The Ombudsman's final decision:
Summary: Mr X and Mrs X complain about the Council’s handling of safeguarding issues regarding their father. They complain the Council told them their father was subject to a protection order, that the Council’s assessment of their father’s care and support needs were dismissive, and that the Council’s communication with them was poor. The Ombudsman finds fault with the Council’s actions. The Council has agreed to apologise and make service improvements.
- Mr X and Mrs X complain about the Council’s handling of safeguarding issues regarding their father, Mr A. They also complain about how the Council treated their mother and father during this time. In particular, they complain:
- the Council told them Mr A was subject to a protection order;
- the Council’s assessment of Mr A’s care and support needs were dismissive, and;
- the Council’s communication with the family was poor and unprofessional.
The Ombudsman’s role and powers
- We investigate complaints about ‘maladministration’ and ‘service failure’. In this statement, I have used the word fault to refer to these. We must also consider whether any fault has had an adverse impact on the person making the complaint. I refer to this as ‘injustice’. If there has been fault which has caused an injustice, we may suggest a remedy. (Local Government Act 1974, sections 26(1) and 26A(1), as amended)
- If we are satisfied with a council’s actions or proposed actions, we can complete our investigation and issue a decision statement. (Local Government Act 1974, section 30(1B) and 34H(i), as amended)
How I considered this complaint
- I spoke with Mr X and considered the information he provided.
- I made enquiries with the Council and considered the information it provided.
- I sent a draft decision to Mr X and the Council and considered their comments.
What I found
- In February 2018, Mr A was admitted to hospital after a fall. At hospital, Mr X spoke to hospital staff about his uncertainty about how his father had fallen and that Mr A was not sure whether his wife had pushed him. The records showed Mr A had disclosed he was a victim of domestic violence.
- Mr X made some enquiries around where the fall had happened. Following these enquiries, he confirmed his mother had not pushed Mr A.
- In February 2018, the Council opened a safeguarding referral about the concerns raised that Mr A’s wife, who suffered from dementia, was violent towards him. The Council closed the referral as it felt the referral did not meet the threshold for further enquiries. It also noted Mr A would move hospital wards to allow him the opportunity to consider what he wanted to do about returning home.
- Mr X said hospital staff told him a protection order had been put in place for Mr A and that he was not to tell his mother where Mr A had been moved to. Mr X said he had no reason to question what he had been told.
- The Council assessed Mr A’s care and support needs in March 2018, before he left the care home. The assessment decided Mr A did not have any eligible care and support needs as he could live independently.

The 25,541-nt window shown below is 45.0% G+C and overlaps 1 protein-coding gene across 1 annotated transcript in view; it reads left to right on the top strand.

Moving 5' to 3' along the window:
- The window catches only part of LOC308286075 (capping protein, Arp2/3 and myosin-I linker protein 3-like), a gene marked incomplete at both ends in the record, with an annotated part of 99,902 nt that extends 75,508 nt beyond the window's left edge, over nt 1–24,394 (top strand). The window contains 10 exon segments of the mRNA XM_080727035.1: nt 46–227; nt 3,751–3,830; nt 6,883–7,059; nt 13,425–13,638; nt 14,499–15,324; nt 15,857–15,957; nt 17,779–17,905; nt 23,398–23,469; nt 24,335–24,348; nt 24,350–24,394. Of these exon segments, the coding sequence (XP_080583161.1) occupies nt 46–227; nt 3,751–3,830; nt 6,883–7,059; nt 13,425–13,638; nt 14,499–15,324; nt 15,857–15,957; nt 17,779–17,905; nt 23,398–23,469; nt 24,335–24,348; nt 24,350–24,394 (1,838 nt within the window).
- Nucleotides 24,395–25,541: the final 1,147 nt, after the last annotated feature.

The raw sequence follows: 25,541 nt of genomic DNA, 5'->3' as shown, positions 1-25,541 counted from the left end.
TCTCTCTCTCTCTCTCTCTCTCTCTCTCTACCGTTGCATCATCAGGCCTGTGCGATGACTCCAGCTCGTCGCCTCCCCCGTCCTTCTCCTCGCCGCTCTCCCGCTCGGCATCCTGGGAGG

- In March 2018, Mr A left the hospital and went to live in a care home. This was a short-term arrangement. The Council opened another safeguarding referral in March 2018. The Council closed the referral as it noted there was no immediate risk since Mr A was in the care home and away from his wife. The Council also noted the safeguarding team did not need to take further action as the adult social team were involved.
- The safeguarding assessment noted Mr A told the Council he did not want to return home while his wife was there. Mr X disputed this and said Mr A did not tell the Council this.
- There was no evidence the Council had put in place any safeguarding protection orders or safeguarding measures for Mr A that would have prevented him from living with, or seeing, his wife.
- Mr A left the care home at the end of March 2018. Mr A went to live with Mr X and Mrs X. The Council completed another care and support needs assessment in April 2018, when Mr A was still living with Mr X and Mrs X. The assessment noted Mr A was independent and did not have any eligible care needs. The assessment did not contain any detail what was observed during the assessment or explanation of why Mr A was independent.
- Mr and Mrs X said the Council told them there was no protection/safeguarding order in place in April 2018. Mr X said by this time the relationship between Mr A and his wife had broken down.
- The Council completed more care and support needs assessments in July 2018, October 2018, December 2018, and February 2019. These assessments assessed Mr A as having eligible care and support needs.
- Mr X and Mrs X made a complaint to the Council. The Council confirmed the points of complaint in May 2018 and responded to the complaint in September 2018. The Council did not uphold Mr X and Mrs X’s complaint that they were told there was a protection/safeguarding order in place for Mr A.
- The Council provided a further response in October 2018. In this response, the Council accepted that irrespective of whether the term protection/safeguarding order was used, it was clear the Council had not told them that no legal order was in place. The Council apologised for this and for the confusion and distress this caused.